The same can also be said for the maps, which feature a larger amount of natural obstacles than I remember seeing in past games. That means that large stone formations can be used to create chokepoints, muddy ground can be used to slow down enemy armies, and tall grass can be used to hide a pack of skirmishers. Considering that flanking also plays a much larger role in shutting down enemy units if used successfully, the maps create greater tactical variety than would otherwise be possible with the infantry focused armies.
Yet the AI prevents this from happening. Long a marker by which Total War games thrive or falter, Troy’s AI is responsive and uses proper strategy until the moment battles begin. Across several difficulties, I found that the AI all too frequently abandons all thought once an enemy unit is near them, launching soldiers in large clumps that are all too easy to break down provided you have a decent army. Battles turn into a large, chaotic scrum that are easy to take advantage of as a result because the AI rarely reacted to what I was doing after its units were engaged. Occasionally, a battle would be gripping and tense as I made full use of the diverse units and abilities I had at my disposal — but these were rare.
In contrast to the disappointing AI, the overarching campaign is more successful. Managing your cities, technology, and diplomatic relations is as straightforward as past Total War games. But how you pay for it is a different matter entirely. Troy features five different resources to keep track of and develop in order to recruit new units, heroes, and construct building. Food, wood, stone, bronze, and gold can all be gathered at specialized settlements, some of which only have a limited supply to harvest in the first place. Managing resources, not just gold, adds an engaging new layer to managing your faction, as it forms the basis for how you’ll prioritize war targets, how you trade with factions, and how you’ll build your armies.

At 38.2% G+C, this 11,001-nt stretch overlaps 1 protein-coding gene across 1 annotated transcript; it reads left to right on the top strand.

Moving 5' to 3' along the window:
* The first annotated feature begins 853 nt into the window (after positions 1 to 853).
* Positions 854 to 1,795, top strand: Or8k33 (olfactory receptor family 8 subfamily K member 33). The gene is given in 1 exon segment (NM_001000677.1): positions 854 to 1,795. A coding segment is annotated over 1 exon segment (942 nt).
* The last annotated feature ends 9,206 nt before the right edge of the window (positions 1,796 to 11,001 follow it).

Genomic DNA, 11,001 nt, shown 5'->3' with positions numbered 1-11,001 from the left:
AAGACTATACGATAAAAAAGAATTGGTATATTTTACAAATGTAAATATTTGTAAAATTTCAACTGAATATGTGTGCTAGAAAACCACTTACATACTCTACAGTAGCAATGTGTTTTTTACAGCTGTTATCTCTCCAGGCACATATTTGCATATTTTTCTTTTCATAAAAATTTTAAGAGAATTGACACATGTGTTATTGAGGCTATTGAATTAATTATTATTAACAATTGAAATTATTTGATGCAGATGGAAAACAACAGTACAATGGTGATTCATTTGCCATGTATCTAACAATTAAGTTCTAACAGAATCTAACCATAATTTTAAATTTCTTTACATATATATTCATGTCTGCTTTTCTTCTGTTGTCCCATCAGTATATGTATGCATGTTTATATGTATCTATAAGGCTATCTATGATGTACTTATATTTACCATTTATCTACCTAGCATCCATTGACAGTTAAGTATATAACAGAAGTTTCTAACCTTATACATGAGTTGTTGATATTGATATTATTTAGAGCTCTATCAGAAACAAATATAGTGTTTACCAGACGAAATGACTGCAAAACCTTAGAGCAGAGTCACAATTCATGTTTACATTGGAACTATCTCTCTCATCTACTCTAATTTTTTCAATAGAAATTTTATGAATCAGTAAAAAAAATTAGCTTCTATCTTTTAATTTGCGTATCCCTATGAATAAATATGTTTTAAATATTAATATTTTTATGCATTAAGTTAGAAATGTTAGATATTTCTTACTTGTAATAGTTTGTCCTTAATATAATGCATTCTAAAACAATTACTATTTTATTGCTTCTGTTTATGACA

Outside of new resources, Troy adds Divine Favour to the mix as you fight to earn the approval of various Greek gods. By constructing temples, organizing rituals, and spending resources on prayers and festivals, you’ll earn the favour of deities like Hera, Zeus, Apollo, etc. Apart from a handful of special units awarded if you heavily invest in a god, divine favour mainly provides passive bonuses to your units and armies. For example, earning Poseidon’s favour will result in faster travel on the ocean, while Ares would grant a boost to units’ charge stat in battle. Divine favour is a minor addition that is interesting to play around with, but it could stand to use a more engaging structure to make you feel like choosing one god over another is worthwhile.
And that’s what Total War Saga: Troy ultimately feels like: Interesting to play with, but lacking in aspects that would make it stand out further from its legacy. There are ideas here that deserve to be explored in full later, namely the depth to the infantry and resource collection. As a complete piece, however, there’s nothing that makes me either dislike Troy nor enjoy it in the same way that I’d enjoy Three Kingdoms or Warhammer 2. It’s a decent Total War game, and for me, that’s good enough.